I set their plates on the coffee table but Philip just scowled and pushed his away. Despite the awkward tension, and not knowing what else to do, Dynasty looked at me and the two of us ate in silence. When we finished he turned to her and said, “Hey give us about ten minutes and we’ll pick you up when we’re ready.”
I’d begun doing the dishes when he came into the kitchen and said, “Get your shoes on, you’re coming with us.”
“No I’m not! After you acted like that? What was that even about?” I asked.
“I didn’t say she could eat with us! Now get your shoes on, we’re leaving,” he barked.
“Fuck you!” I replied.
In the blink of an eye he slammed my head into the kitchen cabinet, threw me to the floor and began pounding me with his fist. “You wanna be a God damn socialite? Well you’re gonna be social and get your ass in the car!” he said while dragging me by the hair, shoeless, to his white SUV.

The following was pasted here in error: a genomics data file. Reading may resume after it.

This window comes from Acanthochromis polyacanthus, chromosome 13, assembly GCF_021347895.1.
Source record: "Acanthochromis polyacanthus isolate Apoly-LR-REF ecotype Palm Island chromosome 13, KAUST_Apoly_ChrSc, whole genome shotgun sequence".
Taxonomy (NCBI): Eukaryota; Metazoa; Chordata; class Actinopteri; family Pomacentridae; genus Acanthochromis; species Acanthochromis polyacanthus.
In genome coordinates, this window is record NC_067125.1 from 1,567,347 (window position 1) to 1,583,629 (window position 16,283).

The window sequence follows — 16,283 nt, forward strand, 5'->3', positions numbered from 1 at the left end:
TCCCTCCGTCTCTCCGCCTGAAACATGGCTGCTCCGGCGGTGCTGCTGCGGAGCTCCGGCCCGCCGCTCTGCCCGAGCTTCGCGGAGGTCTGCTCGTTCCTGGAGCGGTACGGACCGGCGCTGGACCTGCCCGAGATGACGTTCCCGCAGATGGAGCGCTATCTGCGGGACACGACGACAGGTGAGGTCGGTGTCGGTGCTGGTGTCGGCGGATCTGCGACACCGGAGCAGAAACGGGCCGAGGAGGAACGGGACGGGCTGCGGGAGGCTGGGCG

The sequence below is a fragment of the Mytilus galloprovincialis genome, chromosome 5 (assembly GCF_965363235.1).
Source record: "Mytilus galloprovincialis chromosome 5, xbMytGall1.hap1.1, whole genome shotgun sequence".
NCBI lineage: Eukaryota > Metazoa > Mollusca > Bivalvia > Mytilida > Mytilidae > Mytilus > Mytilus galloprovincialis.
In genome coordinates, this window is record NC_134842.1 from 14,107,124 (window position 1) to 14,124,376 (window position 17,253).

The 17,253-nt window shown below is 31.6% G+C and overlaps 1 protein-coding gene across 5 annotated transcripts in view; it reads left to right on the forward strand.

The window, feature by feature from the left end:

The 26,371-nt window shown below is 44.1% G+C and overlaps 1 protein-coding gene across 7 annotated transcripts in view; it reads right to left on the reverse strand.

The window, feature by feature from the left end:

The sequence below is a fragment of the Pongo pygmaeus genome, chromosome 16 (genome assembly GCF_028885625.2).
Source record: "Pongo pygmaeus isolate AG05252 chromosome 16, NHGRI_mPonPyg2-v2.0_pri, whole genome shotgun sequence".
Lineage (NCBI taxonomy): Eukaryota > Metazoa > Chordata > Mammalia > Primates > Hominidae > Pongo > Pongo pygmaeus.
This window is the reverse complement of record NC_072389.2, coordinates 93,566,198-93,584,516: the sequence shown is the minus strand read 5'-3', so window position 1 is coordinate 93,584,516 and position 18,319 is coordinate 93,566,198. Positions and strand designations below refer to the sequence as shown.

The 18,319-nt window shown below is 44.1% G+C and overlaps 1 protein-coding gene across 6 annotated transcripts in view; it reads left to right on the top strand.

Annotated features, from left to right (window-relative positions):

I was confused, disoriented and outraged, but after the sixty seconds of violence he was eerily calm, as if everything were normal. It was late afternoon, a few hours before sunset. We picked up Dynasty and drove to the garage with the windows down and the music up.
He got out to talk to the mechanic while I sat with Dynasty in the car.
“Philip just beat the shit out of me!” I told her as my eyes anxiously wandered around the interior. First I checked for the keys, but he had taken them. Otherwise I’d have taken off. I looked for something that could be used as a weapon but didn’t find anything. I weighed the option of taking off on foot, but I had no shoes, no wallet or phone.
“Does this happen often?” she asked in a calm but concerned tone.
“It’s the first time anything like this has happened!” I replied.